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Here is what I have so far. What I want to achieve is making containers behave like the type they contain.

implicit def transformer[T, A](f: T => A)
    : List[T] => List[A] = 
      t       => t map f

implicit def combiner[T, U, A](f: (T, U) => A)
    : (List[T], List[U]) => List[A] = 
      (t      , u      ) => t zip u map { x => f(x._1, x._2) }

val x = List(1, 2, 3)
val f: Int => Int = (_ + 1)
val fx = f(x) // fx = List(2,3,4)

val g: (Int, Int) => Int = (_ + _)
val gxx = g(x, x) // gxx = List(2,4,6)

Now, this works as I want for functions. But I have a problem with methods. For instance, this will obviously not work :

val double = x + x

This does not work, because + has to be a method of List[Int], which it is not.

I would need to extract the method name, see if there is a function in scope with that name that can be applied to the underlying type, and then lift it with the implicit definition.

Or maybe that can be done with a type constructor that would somehow scan the underlying type on instanciation, and define the right methods.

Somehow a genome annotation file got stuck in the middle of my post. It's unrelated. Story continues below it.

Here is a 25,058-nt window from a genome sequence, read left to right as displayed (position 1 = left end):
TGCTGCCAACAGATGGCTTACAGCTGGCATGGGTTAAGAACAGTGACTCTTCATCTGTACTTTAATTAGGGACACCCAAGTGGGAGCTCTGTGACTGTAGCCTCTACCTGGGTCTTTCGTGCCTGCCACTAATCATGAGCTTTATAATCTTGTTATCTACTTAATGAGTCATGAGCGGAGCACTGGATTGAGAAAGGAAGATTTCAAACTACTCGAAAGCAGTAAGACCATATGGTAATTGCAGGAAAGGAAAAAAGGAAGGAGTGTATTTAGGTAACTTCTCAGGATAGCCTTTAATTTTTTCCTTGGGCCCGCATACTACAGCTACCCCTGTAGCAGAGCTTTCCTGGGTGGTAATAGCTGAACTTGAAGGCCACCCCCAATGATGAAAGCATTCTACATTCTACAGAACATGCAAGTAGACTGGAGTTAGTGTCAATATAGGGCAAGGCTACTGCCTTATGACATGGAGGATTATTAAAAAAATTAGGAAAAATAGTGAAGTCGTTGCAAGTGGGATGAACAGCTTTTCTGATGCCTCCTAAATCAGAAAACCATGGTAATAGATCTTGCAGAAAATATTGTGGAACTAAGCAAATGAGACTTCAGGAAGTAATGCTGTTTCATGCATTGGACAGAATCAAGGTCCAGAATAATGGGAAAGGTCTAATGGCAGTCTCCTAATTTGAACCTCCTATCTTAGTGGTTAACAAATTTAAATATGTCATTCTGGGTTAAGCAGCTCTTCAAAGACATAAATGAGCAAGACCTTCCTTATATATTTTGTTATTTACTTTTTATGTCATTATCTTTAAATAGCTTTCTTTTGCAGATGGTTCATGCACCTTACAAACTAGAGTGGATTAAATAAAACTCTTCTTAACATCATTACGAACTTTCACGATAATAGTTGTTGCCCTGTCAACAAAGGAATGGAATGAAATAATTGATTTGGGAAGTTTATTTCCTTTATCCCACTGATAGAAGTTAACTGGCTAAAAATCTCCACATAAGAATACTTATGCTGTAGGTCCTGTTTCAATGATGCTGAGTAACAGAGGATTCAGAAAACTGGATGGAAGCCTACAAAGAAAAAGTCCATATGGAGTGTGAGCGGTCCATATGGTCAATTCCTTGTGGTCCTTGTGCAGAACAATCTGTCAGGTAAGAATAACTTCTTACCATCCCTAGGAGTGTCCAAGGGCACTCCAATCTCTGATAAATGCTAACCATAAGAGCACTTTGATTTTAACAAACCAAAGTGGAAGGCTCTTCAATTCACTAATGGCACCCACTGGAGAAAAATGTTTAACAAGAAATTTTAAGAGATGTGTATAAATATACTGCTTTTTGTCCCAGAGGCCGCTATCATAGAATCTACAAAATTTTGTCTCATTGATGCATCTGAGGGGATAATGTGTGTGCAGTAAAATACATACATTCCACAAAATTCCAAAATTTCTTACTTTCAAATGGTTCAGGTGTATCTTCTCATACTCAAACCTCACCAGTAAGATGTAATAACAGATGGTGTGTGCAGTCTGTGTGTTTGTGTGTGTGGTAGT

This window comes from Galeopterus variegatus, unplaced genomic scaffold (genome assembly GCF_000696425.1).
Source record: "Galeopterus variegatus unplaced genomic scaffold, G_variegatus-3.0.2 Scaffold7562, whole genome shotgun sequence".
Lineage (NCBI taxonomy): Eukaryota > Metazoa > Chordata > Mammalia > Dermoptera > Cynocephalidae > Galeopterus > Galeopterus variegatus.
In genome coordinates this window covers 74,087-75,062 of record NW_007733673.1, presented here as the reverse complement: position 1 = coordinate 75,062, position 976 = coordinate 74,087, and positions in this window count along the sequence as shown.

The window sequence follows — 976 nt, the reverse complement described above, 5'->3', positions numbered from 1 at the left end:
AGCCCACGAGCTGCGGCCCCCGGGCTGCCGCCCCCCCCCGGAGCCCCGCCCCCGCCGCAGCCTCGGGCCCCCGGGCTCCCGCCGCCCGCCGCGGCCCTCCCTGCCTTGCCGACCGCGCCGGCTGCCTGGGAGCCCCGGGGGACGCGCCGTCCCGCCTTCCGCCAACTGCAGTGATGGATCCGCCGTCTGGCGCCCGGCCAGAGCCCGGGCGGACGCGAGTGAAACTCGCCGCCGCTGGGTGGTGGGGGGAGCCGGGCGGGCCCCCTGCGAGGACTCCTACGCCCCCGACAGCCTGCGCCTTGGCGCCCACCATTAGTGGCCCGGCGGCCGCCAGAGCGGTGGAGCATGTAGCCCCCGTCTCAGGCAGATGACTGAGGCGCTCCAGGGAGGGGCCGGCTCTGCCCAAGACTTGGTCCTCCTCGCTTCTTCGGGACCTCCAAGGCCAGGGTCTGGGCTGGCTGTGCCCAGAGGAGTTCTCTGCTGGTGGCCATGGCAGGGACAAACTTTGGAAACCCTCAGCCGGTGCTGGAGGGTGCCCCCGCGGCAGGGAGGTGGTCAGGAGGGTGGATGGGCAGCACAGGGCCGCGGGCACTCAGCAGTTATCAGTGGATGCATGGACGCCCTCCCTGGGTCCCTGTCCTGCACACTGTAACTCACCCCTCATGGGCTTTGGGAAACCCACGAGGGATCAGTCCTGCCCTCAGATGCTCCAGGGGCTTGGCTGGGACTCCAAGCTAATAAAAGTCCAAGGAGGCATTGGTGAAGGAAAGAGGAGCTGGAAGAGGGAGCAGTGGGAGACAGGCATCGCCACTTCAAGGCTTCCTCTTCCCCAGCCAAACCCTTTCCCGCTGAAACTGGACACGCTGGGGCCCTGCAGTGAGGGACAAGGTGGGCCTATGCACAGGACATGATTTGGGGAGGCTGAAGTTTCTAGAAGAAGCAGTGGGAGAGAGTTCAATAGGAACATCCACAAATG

Both are quite ugly solutions, and I am not even sure they are feasible. Is there any other way to achieve what I want, that doesn't involve writing explicitely all methods ?

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1 Answer 1

up vote 1 down vote accepted

Have you had a look at Dynamics? In combination with standard Java Reflection, this might solve your problem. I don't know if Content Assist in IDE's get's confused by this, though...

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That looks good indeed. As for the IDE, I don't expect a solution it can follow anyway ;) . Though one would be welcome. –  user2263578 May 1 '13 at 15:23

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